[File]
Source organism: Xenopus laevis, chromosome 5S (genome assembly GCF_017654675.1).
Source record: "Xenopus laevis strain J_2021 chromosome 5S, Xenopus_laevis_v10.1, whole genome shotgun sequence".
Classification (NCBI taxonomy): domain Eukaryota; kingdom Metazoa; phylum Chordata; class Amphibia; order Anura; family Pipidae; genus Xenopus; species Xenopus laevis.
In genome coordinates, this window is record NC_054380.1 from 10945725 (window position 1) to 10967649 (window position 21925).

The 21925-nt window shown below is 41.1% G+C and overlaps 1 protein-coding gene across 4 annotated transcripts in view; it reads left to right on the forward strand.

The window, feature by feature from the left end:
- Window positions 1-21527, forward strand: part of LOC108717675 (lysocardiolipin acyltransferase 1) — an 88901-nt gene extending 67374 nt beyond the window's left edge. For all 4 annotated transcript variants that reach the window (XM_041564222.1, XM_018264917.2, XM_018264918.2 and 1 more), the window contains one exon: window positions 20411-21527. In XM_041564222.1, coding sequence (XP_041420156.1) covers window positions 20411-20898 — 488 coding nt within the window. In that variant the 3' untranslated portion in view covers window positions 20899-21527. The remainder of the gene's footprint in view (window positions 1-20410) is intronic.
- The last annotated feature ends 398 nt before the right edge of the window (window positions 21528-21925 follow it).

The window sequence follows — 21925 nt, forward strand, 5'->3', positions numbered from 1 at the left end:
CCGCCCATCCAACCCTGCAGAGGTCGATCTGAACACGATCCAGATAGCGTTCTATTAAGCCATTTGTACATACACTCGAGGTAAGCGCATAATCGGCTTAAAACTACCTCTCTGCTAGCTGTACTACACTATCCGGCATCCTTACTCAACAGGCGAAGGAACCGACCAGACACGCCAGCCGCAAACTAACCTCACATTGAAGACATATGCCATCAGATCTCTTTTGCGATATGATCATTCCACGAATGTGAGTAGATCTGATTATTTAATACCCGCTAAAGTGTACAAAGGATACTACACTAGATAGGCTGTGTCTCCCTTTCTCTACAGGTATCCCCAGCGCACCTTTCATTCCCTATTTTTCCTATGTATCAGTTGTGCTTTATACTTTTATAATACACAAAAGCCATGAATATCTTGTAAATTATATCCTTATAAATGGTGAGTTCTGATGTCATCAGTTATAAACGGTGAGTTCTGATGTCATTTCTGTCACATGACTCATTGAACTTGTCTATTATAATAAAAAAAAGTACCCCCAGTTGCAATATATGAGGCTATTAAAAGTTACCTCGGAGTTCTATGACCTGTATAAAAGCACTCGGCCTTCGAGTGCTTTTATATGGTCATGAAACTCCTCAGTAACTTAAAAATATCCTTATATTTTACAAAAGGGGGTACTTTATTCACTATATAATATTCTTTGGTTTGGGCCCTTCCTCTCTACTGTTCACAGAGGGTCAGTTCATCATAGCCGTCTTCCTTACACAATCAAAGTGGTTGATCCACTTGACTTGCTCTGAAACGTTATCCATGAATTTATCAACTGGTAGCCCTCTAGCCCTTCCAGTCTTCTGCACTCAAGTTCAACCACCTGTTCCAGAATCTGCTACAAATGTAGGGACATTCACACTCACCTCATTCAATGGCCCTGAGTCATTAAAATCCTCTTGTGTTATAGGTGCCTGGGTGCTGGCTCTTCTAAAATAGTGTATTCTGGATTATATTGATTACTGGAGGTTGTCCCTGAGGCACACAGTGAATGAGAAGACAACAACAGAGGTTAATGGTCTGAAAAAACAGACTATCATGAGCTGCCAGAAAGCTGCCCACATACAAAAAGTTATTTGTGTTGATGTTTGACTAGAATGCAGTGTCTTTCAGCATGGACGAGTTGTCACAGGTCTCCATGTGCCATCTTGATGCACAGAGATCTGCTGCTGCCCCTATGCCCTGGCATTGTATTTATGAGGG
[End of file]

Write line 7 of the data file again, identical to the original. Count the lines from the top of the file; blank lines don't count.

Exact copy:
- Window positions 1-21527, forward strand: part of LOC108717675 (lysocardiolipin acyltransferase 1) — an 88901-nt gene extending 67374 nt beyond the window's left edge. For all 4 annotated transcript variants that reach the window (XM_041564222.1, XM_018264917.2, XM_018264918.2 and 1 more), the window contains one exon: window positions 20411-21527. In XM_041564222.1, coding sequence (XP_041420156.1) covers window positions 20411-20898 — 488 coding nt within the window. In that variant the 3' untranslated portion in view covers window positions 20899-21527. The remainder of the gene's footprint in view (window positions 1-20410) is intronic.